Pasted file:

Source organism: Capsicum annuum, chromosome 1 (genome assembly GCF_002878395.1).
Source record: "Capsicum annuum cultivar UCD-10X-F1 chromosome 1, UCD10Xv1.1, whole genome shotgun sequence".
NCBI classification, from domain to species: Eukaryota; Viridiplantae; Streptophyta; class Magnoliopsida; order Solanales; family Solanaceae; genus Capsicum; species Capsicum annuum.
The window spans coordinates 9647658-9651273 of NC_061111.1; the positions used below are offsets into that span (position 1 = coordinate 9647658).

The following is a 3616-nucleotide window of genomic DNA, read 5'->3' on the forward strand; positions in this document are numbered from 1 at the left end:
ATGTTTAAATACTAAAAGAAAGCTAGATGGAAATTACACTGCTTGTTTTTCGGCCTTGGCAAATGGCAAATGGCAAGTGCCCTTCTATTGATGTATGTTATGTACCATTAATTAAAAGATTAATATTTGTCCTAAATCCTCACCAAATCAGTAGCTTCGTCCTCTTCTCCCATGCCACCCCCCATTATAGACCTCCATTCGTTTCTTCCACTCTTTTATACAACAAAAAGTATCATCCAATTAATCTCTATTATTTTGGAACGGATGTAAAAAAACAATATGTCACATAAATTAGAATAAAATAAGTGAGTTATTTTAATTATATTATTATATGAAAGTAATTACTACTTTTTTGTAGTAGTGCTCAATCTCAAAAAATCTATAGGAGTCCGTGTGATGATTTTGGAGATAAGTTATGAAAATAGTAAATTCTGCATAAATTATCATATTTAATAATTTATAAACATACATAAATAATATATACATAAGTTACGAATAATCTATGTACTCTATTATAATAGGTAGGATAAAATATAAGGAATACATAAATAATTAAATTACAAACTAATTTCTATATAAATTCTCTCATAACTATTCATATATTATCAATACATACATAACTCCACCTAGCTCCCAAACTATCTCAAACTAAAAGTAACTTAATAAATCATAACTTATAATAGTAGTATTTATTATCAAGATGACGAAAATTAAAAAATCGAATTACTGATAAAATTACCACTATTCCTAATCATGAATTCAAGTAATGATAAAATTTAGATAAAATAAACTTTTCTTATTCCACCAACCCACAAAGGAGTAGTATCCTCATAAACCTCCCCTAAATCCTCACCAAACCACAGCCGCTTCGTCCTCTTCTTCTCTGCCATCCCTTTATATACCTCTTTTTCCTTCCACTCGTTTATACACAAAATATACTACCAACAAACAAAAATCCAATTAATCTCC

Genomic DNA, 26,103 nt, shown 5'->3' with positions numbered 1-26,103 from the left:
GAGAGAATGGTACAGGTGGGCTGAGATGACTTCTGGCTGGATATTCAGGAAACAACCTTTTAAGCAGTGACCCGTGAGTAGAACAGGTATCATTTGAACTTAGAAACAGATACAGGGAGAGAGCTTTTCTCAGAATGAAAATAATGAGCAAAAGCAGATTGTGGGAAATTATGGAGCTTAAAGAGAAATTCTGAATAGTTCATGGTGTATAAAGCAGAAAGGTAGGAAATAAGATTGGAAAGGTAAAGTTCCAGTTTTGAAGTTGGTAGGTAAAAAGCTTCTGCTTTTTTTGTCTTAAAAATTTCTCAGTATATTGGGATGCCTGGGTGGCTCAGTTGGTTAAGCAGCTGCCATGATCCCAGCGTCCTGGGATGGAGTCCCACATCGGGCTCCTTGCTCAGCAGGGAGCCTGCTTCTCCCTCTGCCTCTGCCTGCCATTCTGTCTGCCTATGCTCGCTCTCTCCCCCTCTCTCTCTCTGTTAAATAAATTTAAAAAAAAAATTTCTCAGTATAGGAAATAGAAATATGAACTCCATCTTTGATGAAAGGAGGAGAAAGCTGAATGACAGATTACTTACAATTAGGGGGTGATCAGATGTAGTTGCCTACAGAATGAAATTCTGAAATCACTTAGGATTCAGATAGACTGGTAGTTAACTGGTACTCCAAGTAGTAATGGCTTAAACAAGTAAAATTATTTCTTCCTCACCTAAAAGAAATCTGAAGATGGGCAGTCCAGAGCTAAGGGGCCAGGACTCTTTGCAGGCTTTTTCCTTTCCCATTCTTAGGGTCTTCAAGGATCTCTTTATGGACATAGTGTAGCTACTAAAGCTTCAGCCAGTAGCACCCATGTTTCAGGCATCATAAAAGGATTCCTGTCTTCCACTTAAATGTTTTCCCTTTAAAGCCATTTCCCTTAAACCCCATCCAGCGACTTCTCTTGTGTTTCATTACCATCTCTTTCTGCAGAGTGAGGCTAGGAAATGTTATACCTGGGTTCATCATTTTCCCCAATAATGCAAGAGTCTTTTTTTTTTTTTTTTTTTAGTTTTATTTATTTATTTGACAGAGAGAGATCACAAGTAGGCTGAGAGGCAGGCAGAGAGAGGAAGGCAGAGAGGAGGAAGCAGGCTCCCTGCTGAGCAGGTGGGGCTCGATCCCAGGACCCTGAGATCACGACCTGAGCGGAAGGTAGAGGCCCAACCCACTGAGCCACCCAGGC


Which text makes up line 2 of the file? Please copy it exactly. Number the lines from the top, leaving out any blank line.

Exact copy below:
Source record: "Capsicum annuum cultivar UCD-10X-F1 chromosome 1, UCD10Xv1.1, whole genome shotgun sequence".